- For Teachers
This difference in perspective might be the basis of the friction that you are finding with some other people.
Evolution allows a system to retain its integrity even when a structure takes on, or loses, functions that it had previously provided. This also leads to vestigial and redundant forms. But we manage to cope - the system does adapt.
But I can see your point. Syntactical purity is mandatory with computer languages but, unlike people, compilers can enforce the correct grammar usage, and evolution of the language is restricted by Error messages and programs crashing.
In artifical human languages, say Esperanto, there might be a case for periodically cleaning up the language to keep it pure. I'm not familiar with any community that uses an artifical human language, but I imagine that, human beings being what they are, there would always be a tendency to use the language 'creatively' in a way that would discomfort the creator and the more prescriptive of users.
Besides, you are teaching my country things much more serious than language. You are teaching us democracy. In fact, I see you acting quite totalitarianly in the most democratic of the environments - the Forum.
Let's discuss issues that are indeed grammar-relevant. You said you understood the aspects. Tell me about them. Prove that Wikipedia was wrong. Thank you.
Last edited by Rinoceronte; 16-Oct-2010 at 08:20.
This has caused, and still causes, problems for those who study the grammar of the language, though not necessarily to those trying to learn to communicate in it. It is virtually impossible to describe the grammar of one language completely accurately in terms devised for another language. To talk about English tenses in Latin terms is almost as silly as - well, talking about English tenses in terms of Slavonic perfective and imperfective aspects.
Latin: habeo factum
English: (I) have done
In both cases the auxuliary verb "to have" in present tense is combined with the passive participle of the lexical verb. The usage of this tense coincides in most cases too. This is not a coincidence.
It was not only you, who borrowed this tense. The Roman languages did that as well. But they understood it correctly and preserved its essence. You misunderstood it, misnamed it, mangled its essence, and now claim it's your own invention.
There are no terms for separate languages. There are global grammar terms, common for most languages. Since most languages have such words as "one" and "many", most languages have the category of number. Since most languages have such words as "man" and "woman", most languages have the category of gender. Since most languages have such words as "yesterday", "today", "tomorrow", most languages have the category of time. Since most languages have such words as "above" and "under", or "strong" and "weak", most languages have the category of voice. Since most languages have such words as "process" and "result", most languages have the category of aspect.It is virtually impossible to describe the grammar of one language completely accurately in terms devised for another language. To talk about English tenses in Latin terms is almost as silly as - well, talking about English tenses in terms of Slavonic perfective and imperfective aspects.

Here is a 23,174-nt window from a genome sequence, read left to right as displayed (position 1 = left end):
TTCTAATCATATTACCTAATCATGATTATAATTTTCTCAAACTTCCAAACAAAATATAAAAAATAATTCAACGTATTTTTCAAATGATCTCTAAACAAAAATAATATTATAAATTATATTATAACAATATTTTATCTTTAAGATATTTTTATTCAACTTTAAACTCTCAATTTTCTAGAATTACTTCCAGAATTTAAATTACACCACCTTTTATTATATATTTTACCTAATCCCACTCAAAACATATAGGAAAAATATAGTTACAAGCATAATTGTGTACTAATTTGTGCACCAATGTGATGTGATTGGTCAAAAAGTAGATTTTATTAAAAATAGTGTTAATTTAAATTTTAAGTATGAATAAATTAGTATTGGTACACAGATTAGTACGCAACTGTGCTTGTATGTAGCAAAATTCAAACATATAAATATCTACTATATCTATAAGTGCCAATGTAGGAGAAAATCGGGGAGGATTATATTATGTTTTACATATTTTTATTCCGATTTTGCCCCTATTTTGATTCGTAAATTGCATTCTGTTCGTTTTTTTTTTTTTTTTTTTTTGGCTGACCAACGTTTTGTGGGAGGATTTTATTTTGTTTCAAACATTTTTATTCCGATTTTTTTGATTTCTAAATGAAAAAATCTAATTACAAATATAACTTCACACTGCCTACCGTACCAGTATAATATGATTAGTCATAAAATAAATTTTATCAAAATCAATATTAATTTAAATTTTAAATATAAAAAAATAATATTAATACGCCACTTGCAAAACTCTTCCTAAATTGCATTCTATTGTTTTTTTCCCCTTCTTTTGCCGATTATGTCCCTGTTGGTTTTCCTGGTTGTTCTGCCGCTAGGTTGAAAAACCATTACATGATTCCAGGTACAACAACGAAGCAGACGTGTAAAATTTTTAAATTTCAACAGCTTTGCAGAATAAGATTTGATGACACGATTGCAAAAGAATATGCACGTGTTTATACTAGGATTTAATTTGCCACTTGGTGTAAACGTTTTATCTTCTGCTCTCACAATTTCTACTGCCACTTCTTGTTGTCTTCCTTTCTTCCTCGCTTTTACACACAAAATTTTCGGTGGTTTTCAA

It's not silly at all to talk about English tenses in terms of Slavonic perfect(ive) and imperfect(ive) aspects. It's the least silly thing on earth. Actually, attributing the aspects exclusively to Slavonic grammars, - that is what seems to be silly. Roman languages are based on aspects almost as solidly as Slavonic ones. So are Turkish, Arab, Georgian, Armenian, Hebrew, Indian languages. Indian and Georgian are the most remarkable cases, Ancient Indian being a proto-language for the whole Indoeuropean family, and Georgian being a pre-Indoeuropean language. Algonquin Indians also have the aspect system in their grammar. So, it's not about Slavs. It's about the rest of the world.
You keep ignoring two questions of mine.
As far as I know, the origins of Germanic perfect tenses are not well understood. But I believe their use there became widespread later than in Latin and Romance languages. If anybody knows of any valuable source of information on this, I shall be very happy to learn.
I don't think it's a bad idea to call similar things in different languages by one name. That's generally what we, humans, do - create categories and name them.
I have now highlighted the key words in my original sentence: " It is virtually impossible to describe the grammar of one language completely accurately in terms devised for another language". So long as we know that we are talking about similar, not identical things when we use one name for similar categories in different languages, there is no problem.
In response to your question about the perfect in Germanic languages,I cannot come up with a valuable source, but at http://en.wikipedia.org/wiki/User:Va...Proto-Germanic I found this: Proto-Germanic had only two tenses (preterite and present), compared to the six or seven in Greek, Latin and Sanskrit. Some of this difference is due to deflexion, featured by a loss of tenses present in Proto-Indo-European, for example the perfect tense.
My (not-to-be-relied-on) memory tells me that the perfect reappeared in English some time during the Middle English period (C. 1066-1500)
Last edited by 5jj; 16-Oct-2010 at 15:25.